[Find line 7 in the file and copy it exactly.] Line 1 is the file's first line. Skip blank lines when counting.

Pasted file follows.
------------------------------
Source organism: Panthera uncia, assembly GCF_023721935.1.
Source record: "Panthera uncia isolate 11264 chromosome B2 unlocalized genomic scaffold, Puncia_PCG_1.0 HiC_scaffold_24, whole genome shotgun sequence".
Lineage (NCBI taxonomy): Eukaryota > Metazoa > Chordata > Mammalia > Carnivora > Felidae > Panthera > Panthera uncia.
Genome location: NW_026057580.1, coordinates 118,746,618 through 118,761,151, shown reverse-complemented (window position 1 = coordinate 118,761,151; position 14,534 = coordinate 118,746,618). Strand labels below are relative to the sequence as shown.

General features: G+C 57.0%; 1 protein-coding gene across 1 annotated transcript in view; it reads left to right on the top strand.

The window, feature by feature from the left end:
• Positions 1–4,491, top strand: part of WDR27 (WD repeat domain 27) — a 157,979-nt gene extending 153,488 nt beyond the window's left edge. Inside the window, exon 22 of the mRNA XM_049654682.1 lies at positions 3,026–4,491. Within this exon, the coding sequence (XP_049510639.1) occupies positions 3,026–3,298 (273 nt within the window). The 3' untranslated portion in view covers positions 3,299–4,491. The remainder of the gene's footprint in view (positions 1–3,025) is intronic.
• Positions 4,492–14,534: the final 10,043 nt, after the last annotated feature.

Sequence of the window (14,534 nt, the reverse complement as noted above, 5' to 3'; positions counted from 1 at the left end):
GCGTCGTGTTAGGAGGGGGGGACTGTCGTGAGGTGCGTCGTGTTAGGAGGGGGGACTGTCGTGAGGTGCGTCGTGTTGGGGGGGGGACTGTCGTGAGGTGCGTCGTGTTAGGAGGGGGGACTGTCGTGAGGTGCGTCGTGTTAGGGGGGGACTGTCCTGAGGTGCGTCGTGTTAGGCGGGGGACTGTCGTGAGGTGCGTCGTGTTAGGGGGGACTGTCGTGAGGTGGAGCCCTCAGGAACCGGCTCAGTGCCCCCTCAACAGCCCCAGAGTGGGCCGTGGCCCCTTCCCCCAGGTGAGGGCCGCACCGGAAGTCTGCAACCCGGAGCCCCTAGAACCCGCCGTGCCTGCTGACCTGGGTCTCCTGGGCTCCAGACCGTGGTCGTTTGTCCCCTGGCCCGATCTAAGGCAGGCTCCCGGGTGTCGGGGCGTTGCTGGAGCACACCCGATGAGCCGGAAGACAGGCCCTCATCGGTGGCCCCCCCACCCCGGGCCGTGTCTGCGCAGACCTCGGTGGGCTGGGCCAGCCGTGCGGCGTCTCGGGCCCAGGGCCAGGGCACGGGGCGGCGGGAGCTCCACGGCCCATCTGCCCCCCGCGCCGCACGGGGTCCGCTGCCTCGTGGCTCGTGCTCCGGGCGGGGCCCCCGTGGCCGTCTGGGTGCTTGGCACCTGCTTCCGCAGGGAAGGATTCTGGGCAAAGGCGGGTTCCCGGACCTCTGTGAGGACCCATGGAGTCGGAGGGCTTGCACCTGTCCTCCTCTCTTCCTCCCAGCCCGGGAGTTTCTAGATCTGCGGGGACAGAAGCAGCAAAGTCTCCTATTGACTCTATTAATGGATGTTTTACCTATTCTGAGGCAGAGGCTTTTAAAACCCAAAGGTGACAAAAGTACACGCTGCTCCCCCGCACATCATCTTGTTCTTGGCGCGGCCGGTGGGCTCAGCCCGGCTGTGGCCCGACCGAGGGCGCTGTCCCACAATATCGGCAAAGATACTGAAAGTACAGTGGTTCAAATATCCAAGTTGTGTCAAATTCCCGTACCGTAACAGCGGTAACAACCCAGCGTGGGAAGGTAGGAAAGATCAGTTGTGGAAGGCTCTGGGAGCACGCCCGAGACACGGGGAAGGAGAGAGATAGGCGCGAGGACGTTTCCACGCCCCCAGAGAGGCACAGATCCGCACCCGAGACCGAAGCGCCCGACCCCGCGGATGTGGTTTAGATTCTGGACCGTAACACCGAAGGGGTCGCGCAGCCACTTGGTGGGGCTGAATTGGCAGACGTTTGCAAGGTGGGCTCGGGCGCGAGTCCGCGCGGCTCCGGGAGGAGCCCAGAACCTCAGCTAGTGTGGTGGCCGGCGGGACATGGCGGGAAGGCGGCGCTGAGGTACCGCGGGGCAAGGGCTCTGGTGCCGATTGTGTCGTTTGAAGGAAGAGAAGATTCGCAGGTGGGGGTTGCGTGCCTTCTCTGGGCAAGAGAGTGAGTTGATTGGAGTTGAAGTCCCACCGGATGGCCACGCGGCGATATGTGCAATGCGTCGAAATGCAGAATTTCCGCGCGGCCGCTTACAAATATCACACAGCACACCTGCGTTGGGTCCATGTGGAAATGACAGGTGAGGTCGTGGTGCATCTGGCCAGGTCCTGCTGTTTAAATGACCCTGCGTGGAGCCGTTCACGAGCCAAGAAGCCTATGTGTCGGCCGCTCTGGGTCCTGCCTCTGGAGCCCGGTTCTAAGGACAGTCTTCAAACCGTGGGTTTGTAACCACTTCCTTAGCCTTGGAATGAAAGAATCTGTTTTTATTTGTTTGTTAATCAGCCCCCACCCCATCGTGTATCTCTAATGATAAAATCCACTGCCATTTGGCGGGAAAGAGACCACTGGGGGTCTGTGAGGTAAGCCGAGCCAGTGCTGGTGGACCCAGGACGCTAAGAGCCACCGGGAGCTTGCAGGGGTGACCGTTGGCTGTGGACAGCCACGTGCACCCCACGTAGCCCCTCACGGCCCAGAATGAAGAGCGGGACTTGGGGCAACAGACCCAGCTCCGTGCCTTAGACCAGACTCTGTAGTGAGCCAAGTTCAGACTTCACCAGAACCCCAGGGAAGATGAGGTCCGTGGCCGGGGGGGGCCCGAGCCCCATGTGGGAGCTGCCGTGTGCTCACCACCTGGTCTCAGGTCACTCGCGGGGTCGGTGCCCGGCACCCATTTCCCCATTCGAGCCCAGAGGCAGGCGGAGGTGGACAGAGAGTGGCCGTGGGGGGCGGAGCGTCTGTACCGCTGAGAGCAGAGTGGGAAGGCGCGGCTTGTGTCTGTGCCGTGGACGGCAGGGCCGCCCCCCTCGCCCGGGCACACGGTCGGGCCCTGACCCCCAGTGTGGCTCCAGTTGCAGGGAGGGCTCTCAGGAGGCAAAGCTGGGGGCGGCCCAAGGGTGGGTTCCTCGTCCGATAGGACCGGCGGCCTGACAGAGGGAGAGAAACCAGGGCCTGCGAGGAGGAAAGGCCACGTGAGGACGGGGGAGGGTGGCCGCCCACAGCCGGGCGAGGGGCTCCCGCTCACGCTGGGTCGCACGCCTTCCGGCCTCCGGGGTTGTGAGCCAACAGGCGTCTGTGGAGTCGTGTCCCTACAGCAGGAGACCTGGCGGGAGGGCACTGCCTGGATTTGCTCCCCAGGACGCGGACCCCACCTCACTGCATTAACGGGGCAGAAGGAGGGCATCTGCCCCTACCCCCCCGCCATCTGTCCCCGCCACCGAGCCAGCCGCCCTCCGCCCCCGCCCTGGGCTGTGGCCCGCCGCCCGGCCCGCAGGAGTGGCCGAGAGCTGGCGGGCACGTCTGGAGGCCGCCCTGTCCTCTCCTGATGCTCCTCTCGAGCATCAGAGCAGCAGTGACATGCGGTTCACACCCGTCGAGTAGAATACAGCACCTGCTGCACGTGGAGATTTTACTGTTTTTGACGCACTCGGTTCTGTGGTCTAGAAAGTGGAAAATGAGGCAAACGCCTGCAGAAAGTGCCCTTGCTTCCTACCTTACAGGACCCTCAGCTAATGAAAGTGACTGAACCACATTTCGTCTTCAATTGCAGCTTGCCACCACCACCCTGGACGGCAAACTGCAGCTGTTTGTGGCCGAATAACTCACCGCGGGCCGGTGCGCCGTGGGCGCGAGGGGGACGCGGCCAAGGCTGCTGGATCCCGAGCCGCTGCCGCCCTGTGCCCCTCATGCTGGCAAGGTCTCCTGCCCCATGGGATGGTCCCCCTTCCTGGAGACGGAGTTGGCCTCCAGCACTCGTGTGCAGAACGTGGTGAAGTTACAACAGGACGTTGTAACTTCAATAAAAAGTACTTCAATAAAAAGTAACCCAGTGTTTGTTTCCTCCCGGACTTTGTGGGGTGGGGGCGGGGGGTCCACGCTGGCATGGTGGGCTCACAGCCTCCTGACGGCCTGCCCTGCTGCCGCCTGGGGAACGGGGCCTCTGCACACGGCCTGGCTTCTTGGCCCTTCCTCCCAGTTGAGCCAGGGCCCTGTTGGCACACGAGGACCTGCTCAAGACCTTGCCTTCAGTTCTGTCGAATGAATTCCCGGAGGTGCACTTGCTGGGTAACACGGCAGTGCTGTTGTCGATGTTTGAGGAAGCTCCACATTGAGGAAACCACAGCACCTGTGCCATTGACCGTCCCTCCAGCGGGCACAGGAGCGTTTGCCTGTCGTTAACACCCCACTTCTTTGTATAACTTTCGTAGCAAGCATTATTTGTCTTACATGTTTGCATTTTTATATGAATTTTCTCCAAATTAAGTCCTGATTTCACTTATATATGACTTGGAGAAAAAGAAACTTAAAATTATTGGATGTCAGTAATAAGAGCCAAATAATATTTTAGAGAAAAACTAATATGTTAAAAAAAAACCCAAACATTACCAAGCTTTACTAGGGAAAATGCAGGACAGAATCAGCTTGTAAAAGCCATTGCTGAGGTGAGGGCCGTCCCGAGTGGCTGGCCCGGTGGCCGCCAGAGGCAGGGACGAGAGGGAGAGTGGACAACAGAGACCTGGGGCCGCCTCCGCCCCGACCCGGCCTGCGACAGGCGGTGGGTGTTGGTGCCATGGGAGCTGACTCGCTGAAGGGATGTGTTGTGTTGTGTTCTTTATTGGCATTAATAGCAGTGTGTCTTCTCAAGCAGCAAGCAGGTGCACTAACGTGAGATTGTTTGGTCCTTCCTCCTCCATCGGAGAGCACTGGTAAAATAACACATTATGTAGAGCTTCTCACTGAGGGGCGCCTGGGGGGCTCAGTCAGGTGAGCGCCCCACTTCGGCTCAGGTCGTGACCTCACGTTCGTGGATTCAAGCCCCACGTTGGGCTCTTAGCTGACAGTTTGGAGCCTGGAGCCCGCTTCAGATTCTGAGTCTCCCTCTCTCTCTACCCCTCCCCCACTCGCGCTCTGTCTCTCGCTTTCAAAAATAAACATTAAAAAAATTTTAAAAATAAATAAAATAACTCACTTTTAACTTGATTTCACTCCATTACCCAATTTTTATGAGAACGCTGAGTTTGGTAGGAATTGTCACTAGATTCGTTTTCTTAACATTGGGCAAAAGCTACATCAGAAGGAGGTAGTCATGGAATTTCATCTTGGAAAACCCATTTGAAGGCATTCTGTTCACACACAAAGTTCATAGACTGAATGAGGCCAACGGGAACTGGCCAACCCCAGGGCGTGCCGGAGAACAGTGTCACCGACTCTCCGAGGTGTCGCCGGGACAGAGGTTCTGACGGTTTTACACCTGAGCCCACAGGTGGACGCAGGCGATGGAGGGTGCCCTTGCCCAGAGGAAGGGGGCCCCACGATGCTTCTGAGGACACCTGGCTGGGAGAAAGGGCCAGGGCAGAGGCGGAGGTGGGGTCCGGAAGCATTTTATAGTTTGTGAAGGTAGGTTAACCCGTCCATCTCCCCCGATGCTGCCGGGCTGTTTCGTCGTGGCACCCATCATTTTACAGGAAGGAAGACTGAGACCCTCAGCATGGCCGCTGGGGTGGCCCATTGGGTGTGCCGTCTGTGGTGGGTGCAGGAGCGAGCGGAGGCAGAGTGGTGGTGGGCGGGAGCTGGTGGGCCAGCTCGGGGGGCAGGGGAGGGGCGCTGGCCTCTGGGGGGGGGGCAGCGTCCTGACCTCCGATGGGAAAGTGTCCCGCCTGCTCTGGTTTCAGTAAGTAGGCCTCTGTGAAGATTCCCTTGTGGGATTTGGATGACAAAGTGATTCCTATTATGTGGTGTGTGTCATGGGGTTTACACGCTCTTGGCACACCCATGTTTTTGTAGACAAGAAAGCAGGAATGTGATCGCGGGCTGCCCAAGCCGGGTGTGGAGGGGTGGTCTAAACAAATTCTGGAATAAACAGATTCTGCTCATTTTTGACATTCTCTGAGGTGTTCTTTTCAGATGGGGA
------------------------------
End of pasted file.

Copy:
• Positions 1–4,491, top strand: part of WDR27 (WD repeat domain 27) — a 157,979-nt gene extending 153,488 nt beyond the window's left edge. Inside the window, exon 22 of the mRNA XM_049654682.1 lies at positions 3,026–4,491. Within this exon, the coding sequence (XP_049510639.1) occupies positions 3,026–3,298 (273 nt within the window). The 3' untranslated portion in view covers positions 3,299–4,491. The remainder of the gene's footprint in view (positions 1–3,025) is intronic.